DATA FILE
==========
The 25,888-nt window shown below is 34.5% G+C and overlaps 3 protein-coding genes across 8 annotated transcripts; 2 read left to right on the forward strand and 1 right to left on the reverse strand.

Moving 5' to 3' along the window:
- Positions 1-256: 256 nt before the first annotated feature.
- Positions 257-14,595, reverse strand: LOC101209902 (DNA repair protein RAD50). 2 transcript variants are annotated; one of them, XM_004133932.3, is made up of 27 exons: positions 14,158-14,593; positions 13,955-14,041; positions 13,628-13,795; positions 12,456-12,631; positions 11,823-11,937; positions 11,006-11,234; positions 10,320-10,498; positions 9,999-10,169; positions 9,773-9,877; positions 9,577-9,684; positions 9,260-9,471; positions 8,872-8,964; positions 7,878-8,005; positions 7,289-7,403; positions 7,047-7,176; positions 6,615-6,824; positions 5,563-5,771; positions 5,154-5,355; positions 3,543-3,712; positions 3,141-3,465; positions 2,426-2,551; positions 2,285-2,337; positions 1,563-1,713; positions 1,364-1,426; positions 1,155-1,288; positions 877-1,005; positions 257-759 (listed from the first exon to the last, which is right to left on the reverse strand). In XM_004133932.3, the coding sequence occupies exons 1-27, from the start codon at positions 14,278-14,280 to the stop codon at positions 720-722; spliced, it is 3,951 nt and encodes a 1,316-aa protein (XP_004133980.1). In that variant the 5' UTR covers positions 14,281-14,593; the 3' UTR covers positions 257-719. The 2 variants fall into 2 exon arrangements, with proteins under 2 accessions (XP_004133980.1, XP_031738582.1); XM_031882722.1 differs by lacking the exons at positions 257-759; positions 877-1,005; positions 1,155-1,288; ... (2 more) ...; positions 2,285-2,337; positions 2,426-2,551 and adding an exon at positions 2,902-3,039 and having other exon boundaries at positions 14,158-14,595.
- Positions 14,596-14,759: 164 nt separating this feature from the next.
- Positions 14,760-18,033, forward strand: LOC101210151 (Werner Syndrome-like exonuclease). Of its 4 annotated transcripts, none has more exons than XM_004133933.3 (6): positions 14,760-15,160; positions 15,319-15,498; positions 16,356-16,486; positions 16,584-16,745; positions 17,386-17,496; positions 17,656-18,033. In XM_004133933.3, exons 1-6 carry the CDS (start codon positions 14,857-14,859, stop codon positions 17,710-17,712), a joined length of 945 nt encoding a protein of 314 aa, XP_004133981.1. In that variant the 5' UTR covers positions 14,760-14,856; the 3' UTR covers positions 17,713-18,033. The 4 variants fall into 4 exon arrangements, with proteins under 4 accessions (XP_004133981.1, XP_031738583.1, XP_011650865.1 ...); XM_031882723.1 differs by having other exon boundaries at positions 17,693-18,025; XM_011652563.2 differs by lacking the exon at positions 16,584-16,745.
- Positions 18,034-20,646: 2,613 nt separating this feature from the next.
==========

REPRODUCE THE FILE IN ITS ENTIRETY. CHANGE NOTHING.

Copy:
The 25,888-nt window shown below is 34.5% G+C and overlaps 3 protein-coding genes across 8 annotated transcripts; 2 read left to right on the forward strand and 1 right to left on the reverse strand.

Moving 5' to 3' along the window:
- Positions 1-256: 256 nt before the first annotated feature.
- Positions 257-14,595, reverse strand: LOC101209902 (DNA repair protein RAD50). 2 transcript variants are annotated; one of them, XM_004133932.3, is made up of 27 exons: positions 14,158-14,593; positions 13,955-14,041; positions 13,628-13,795; positions 12,456-12,631; positions 11,823-11,937; positions 11,006-11,234; positions 10,320-10,498; positions 9,999-10,169; positions 9,773-9,877; positions 9,577-9,684; positions 9,260-9,471; positions 8,872-8,964; positions 7,878-8,005; positions 7,289-7,403; positions 7,047-7,176; positions 6,615-6,824; positions 5,563-5,771; positions 5,154-5,355; positions 3,543-3,712; positions 3,141-3,465; positions 2,426-2,551; positions 2,285-2,337; positions 1,563-1,713; positions 1,364-1,426; positions 1,155-1,288; positions 877-1,005; positions 257-759 (listed from the first exon to the last, which is right to left on the reverse strand). In XM_004133932.3, the coding sequence occupies exons 1-27, from the start codon at positions 14,278-14,280 to the stop codon at positions 720-722; spliced, it is 3,951 nt and encodes a 1,316-aa protein (XP_004133980.1). In that variant the 5' UTR covers positions 14,281-14,593; the 3' UTR covers positions 257-719. The 2 variants fall into 2 exon arrangements, with proteins under 2 accessions (XP_004133980.1, XP_031738582.1); XM_031882722.1 differs by lacking the exons at positions 257-759; positions 877-1,005; positions 1,155-1,288; ... (2 more) ...; positions 2,285-2,337; positions 2,426-2,551 and adding an exon at positions 2,902-3,039 and having other exon boundaries at positions 14,158-14,595.
- Positions 14,596-14,759: 164 nt separating this feature from the next.
- Positions 14,760-18,033, forward strand: LOC101210151 (Werner Syndrome-like exonuclease). Of its 4 annotated transcripts, none has more exons than XM_004133933.3 (6): positions 14,760-15,160; positions 15,319-15,498; positions 16,356-16,486; positions 16,584-16,745; positions 17,386-17,496; positions 17,656-18,033. In XM_004133933.3, exons 1-6 carry the CDS (start codon positions 14,857-14,859, stop codon positions 17,710-17,712), a joined length of 945 nt encoding a protein of 314 aa, XP_004133981.1. In that variant the 5' UTR covers positions 14,760-14,856; the 3' UTR covers positions 17,713-18,033. The 4 variants fall into 4 exon arrangements, with proteins under 4 accessions (XP_004133981.1, XP_031738583.1, XP_011650865.1 ...); XM_031882723.1 differs by having other exon boundaries at positions 17,693-18,025; XM_011652563.2 differs by lacking the exon at positions 16,584-16,745.
- Positions 18,034-20,646: 2,613 nt separating this feature from the next.